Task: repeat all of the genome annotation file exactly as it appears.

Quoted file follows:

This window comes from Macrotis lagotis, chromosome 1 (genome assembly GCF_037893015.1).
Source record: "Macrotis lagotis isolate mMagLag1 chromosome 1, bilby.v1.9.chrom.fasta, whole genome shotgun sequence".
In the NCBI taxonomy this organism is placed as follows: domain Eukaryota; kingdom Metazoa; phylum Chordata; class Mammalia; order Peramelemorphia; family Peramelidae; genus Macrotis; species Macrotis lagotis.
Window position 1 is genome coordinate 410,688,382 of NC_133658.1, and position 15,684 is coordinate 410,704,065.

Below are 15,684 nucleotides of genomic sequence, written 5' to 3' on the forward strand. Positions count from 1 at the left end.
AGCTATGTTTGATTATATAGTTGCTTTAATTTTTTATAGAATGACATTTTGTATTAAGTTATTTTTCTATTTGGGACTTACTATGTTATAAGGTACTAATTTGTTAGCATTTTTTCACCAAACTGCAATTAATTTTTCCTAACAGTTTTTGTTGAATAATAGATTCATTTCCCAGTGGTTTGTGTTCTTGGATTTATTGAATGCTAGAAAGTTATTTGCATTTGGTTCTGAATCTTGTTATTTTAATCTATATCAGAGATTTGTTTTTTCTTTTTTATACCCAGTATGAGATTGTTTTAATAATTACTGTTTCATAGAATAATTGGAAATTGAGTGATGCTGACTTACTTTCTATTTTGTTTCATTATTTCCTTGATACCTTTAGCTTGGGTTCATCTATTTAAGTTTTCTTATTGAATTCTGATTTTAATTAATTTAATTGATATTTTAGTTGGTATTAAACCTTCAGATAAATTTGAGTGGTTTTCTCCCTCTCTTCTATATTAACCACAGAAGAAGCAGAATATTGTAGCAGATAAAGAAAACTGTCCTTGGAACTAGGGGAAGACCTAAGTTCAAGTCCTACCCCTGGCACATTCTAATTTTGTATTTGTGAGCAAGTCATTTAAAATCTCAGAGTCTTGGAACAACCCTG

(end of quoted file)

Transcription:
This window comes from Macrotis lagotis, chromosome 1 (genome assembly GCF_037893015.1).
Source record: "Macrotis lagotis isolate mMagLag1 chromosome 1, bilby.v1.9.chrom.fasta, whole genome shotgun sequence".
In the NCBI taxonomy this organism is placed as follows: domain Eukaryota; kingdom Metazoa; phylum Chordata; class Mammalia; order Peramelemorphia; family Peramelidae; genus Macrotis; species Macrotis lagotis.
Window position 1 is genome coordinate 410,688,382 of NC_133658.1, and position 15,684 is coordinate 410,704,065.

Below are 15,684 nucleotides of genomic sequence, written 5' to 3' on the forward strand. Positions count from 1 at the left end.
AGCTATGTTTGATTATATAGTTGCTTTAATTTTTTATAGAATGACATTTTGTATTAAGTTATTTTTCTATTTGGGACTTACTATGTTATAAGGTACTAATTTGTTAGCATTTTTTCACCAAACTGCAATTAATTTTTCCTAACAGTTTTTGTTGAATAATAGATTCATTTCCCAGTGGTTTGTGTTCTTGGATTTATTGAATGCTAGAAAGTTATTTGCATTTGGTTCTGAATCTTGTTATTTTAATCTATATCAGAGATTTGTTTTTTCTTTTTTATACCCAGTATGAGATTGTTTTAATAATTACTGTTTCATAGAATAATTGGAAATTGAGTGATGCTGACTTACTTTCTATTTTGTTTCATTATTTCCTTGATACCTTTAGCTTGGGTTCATCTATTTAAGTTTTCTTATTGAATTCTGATTTTAATTAATTTAATTGATATTTTAGTTGGTATTAAACCTTCAGATAAATTTGAGTGGTTTTCTCCCTCTCTTCTATATTAACCACAGAAGAAGCAGAATATTGTAGCAGATAAAGAAAACTGTCCTTGGAACTAGGGGAAGACCTAAGTTCAAGTCCTACCCCTGGCACATTCTAATTTTGTATTTGTGAGCAAGTCATTTAAAATCTCAGAGTCTTGGAACAACCCTG